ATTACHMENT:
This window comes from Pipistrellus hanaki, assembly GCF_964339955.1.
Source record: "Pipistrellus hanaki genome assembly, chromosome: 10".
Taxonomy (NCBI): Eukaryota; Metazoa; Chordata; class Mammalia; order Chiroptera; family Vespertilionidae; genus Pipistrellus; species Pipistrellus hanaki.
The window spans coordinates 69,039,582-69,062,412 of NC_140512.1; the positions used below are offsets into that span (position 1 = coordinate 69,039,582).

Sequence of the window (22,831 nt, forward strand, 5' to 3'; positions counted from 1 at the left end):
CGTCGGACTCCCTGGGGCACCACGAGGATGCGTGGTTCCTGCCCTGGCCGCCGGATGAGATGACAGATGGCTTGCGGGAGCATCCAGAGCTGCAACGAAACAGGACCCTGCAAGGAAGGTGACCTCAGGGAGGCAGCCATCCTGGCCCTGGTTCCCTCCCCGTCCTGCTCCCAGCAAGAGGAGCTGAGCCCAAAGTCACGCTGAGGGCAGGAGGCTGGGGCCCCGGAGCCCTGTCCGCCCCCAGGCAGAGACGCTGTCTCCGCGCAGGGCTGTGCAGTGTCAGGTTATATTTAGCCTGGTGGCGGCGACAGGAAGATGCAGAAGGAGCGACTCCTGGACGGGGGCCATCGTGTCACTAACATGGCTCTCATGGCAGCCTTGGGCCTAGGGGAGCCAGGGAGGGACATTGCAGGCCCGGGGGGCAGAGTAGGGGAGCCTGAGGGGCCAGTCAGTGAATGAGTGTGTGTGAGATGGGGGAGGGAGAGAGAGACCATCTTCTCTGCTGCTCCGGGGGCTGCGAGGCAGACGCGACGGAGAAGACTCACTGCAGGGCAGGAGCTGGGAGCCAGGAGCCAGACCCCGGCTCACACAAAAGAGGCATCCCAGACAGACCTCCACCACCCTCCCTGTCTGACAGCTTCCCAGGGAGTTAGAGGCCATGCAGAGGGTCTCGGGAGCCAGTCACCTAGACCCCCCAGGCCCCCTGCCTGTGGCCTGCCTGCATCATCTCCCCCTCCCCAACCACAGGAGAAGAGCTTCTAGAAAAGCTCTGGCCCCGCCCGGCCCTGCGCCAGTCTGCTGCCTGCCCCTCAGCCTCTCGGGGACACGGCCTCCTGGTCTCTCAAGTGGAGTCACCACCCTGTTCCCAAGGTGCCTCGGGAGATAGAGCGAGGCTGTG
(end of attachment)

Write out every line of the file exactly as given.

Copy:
This window comes from Pipistrellus hanaki, assembly GCF_964339955.1.
Source record: "Pipistrellus hanaki genome assembly, chromosome: 10".
Taxonomy (NCBI): Eukaryota; Metazoa; Chordata; class Mammalia; order Chiroptera; family Vespertilionidae; genus Pipistrellus; species Pipistrellus hanaki.
The window spans coordinates 69,039,582-69,062,412 of NC_140512.1; the positions used below are offsets into that span (position 1 = coordinate 69,039,582).

Sequence of the window (22,831 nt, forward strand, 5' to 3'; positions counted from 1 at the left end):
CGTCGGACTCCCTGGGGCACCACGAGGATGCGTGGTTCCTGCCCTGGCCGCCGGATGAGATGACAGATGGCTTGCGGGAGCATCCAGAGCTGCAACGAAACAGGACCCTGCAAGGAAGGTGACCTCAGGGAGGCAGCCATCCTGGCCCTGGTTCCCTCCCCGTCCTGCTCCCAGCAAGAGGAGCTGAGCCCAAAGTCACGCTGAGGGCAGGAGGCTGGGGCCCCGGAGCCCTGTCCGCCCCCAGGCAGAGACGCTGTCTCCGCGCAGGGCTGTGCAGTGTCAGGTTATATTTAGCCTGGTGGCGGCGACAGGAAGATGCAGAAGGAGCGACTCCTGGACGGGGGCCATCGTGTCACTAACATGGCTCTCATGGCAGCCTTGGGCCTAGGGGAGCCAGGGAGGGACATTGCAGGCCCGGGGGGCAGAGTAGGGGAGCCTGAGGGGCCAGTCAGTGAATGAGTGTGTGTGAGATGGGGGAGGGAGAGAGAGACCATCTTCTCTGCTGCTCCGGGGGCTGCGAGGCAGACGCGACGGAGAAGACTCACTGCAGGGCAGGAGCTGGGAGCCAGGAGCCAGACCCCGGCTCACACAAAAGAGGCATCCCAGACAGACCTCCACCACCCTCCCTGTCTGACAGCTTCCCAGGGAGTTAGAGGCCATGCAGAGGGTCTCGGGAGCCAGTCACCTAGACCCCCCAGGCCCCCTGCCTGTGGCCTGCCTGCATCATCTCCCCCTCCCCAACCACAGGAGAAGAGCTTCTAGAAAAGCTCTGGCCCCGCCCGGCCCTGCGCCAGTCTGCTGCCTGCCCCTCAGCCTCTCGGGGACACGGCCTCCTGGTCTCTCAAGTGGAGTCACCACCCTGTTCCCAAGGTGCCTCGGGAGATAGAGCGAGGCTGTG